“The habit of reading is the only enjoyment in which there is no alloy; it lasts when all other pleasures fade.” — Anthony Trollope
Compared to past years, 2012 was a relatively slow reading year for me. After knocking out 87 books last year and 108 two years ago, I only finished 54 titles this year. Granted, 2012 brought many wonderful diversions: our third child, Augustine, was born; I studied hundreds of hours for the Professional Engineering exam (which I passed!); I had several new writing and speaking commitments; I sent 12,000 CDs to Africa and promoted great Catholic speakers; and I worked on two large book projects. Considering all that activity I’m actually surprised I read as much as I did.
Yet 54 books still provide plenty of options for my annual favorites list. As with prior lists, these are my fifteen favorite books, not the most acclaimed, the most timeless, or the best-written. They’re simply the ones I liked the most, the ones I kept thinking about well after finishing.
Only about half of these books were published in 2012. But as C.S. Lewis says, novelty isn’t always good; newer books haven’t passed the test of time. Regardless, some of these older books may be unfamiliar to you and therefore “new” in the best sense of the word.
Also, this year I’m splitting the list into three parts. This year’s list ended up being over 4,600 words which is way too long for a single post.
And with that, here are my favorite titles from 2012 (in descending order):
St. Augustine of Hippo, translated by R.S. Pine Coffin
(Penguin Classics, 1961)
I had big hopes for St. Augustine’s classic, and it delivered in many ways. Augustine’s probing journey from hedonism to Catholicism is one of the first biographies ever written and one of the most compelling.
Even translated, his writing is lyrical. Augustine expresses the primordial, haunting desire that eludes him. In his hunt for its source he samples many philosophies and religions before finally settling on Catholicism, and the book takes you on the entire journey. My wife and I read Confessions together and were so moved by Augustine’s account that we named our newborn son after him.
That said, many parts of the book underwhelmed me. Maybe it’s because I’m an amateur philosopher who is fairly new to Augustine, or maybe it’s because this was my first read-through (I heard the book gets better on successive reads.) The fault is likely mine more than Augustine’s, but I found many sections dragging. For instance, Augustine’s philosophizing about time didn’t enchant me like the rest of his memoir.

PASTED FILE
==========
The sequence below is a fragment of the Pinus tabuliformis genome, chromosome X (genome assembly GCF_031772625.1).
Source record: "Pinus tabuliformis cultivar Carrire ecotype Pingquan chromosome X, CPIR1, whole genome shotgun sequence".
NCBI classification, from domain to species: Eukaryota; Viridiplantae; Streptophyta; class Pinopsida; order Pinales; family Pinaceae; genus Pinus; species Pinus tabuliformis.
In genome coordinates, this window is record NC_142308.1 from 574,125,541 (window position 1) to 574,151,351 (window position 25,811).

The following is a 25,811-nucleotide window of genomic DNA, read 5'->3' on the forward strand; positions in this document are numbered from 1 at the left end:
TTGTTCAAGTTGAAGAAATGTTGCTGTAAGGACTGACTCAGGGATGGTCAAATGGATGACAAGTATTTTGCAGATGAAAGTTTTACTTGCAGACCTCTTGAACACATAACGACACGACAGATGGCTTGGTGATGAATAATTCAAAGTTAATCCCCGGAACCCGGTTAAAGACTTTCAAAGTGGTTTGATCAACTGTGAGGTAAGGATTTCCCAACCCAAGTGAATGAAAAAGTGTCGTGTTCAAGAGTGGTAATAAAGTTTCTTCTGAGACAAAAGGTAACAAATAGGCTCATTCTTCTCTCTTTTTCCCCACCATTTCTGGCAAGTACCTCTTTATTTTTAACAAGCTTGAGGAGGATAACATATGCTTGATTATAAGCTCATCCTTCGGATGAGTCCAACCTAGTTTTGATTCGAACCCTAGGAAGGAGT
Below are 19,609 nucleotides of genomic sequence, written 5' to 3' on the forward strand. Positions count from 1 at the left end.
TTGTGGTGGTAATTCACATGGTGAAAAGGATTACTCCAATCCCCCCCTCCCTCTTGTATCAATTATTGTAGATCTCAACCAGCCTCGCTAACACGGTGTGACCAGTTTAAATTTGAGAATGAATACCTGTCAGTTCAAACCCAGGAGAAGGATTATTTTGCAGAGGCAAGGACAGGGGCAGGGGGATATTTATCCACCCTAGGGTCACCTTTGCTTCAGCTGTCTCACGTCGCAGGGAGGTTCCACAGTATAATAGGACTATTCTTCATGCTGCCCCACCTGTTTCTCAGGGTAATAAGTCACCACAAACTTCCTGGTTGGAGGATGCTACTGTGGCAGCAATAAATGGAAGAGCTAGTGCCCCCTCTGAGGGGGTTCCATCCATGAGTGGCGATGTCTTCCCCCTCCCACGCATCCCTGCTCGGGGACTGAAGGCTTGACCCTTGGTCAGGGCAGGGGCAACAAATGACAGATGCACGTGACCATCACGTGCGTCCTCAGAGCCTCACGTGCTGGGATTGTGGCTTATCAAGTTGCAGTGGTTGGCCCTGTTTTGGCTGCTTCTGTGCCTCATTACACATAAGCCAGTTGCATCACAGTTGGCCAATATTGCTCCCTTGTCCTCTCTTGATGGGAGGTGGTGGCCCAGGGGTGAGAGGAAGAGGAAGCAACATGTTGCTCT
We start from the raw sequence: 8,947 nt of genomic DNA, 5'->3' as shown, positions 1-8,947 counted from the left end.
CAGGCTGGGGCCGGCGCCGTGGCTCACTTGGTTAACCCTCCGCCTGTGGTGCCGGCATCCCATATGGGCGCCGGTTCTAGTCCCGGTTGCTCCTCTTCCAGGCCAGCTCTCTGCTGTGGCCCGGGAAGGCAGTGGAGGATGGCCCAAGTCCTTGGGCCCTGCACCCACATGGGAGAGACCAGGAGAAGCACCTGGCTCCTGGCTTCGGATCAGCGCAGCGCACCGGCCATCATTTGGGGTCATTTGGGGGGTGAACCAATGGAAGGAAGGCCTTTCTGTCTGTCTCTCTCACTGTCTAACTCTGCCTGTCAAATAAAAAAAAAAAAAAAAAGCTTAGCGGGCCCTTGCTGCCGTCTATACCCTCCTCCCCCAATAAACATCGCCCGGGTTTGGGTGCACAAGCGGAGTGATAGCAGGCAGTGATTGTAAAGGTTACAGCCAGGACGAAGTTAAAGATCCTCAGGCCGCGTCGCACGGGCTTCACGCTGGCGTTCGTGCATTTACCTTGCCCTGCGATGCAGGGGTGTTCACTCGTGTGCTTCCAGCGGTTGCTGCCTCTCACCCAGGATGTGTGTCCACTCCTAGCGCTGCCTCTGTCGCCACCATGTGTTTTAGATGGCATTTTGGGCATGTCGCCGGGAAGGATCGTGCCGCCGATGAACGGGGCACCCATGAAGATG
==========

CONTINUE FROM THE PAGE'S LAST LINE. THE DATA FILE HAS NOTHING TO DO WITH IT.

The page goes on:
This year’s film-adaptation of the book, Restless Heart, re-colored much of the book for me, especially figures like St. Monica, Augustine’s mother, and St. Ambrose, his friend and mentor. I also picked up Ignatius’ new Critical Edition version of the book, which features the translation by Maria Boulding, O.S.B., widely hailed as the best, and annotations providing helpful commentary.
While not the best book I read all year, Confessions was certainly one of my favorites. And I’m sure it will appear higher in future lists as I return to it again and again.
14. The Seven Big Myths about the Catholic Church: Distinguishing Fact from Fiction about Catholicism
(Ignatius Press, 2012)
From my earlier review:
Over the last few years, I’ve had many discussions with Protestants, Mormons, atheists, and agnostics. And if there’s one thing they share in common, it’s a profound confusion about what the Catholic Church actually teaches. Venerable Fulton Sheen was right: “There are not more than 100 people in the world who truly hate the Catholic Church, but there are millions who hate what they perceive to be the Catholic Church.”
Dr. Christopher Kaczor agrees and in his new book, The Seven Big Myths About the Catholic Church, he clears up seven of the biggest misunderstandings. The myths include:
- The Church opposes science
- The Church opposes freedom and happiness
- The Church hates women
- The Church is indifferent to love because she rejects contraception
- The Church hates gays
- The Church opposes same-sex marriage for irrational reasons
- The Church’s abuse crisis was due to priestly celibacy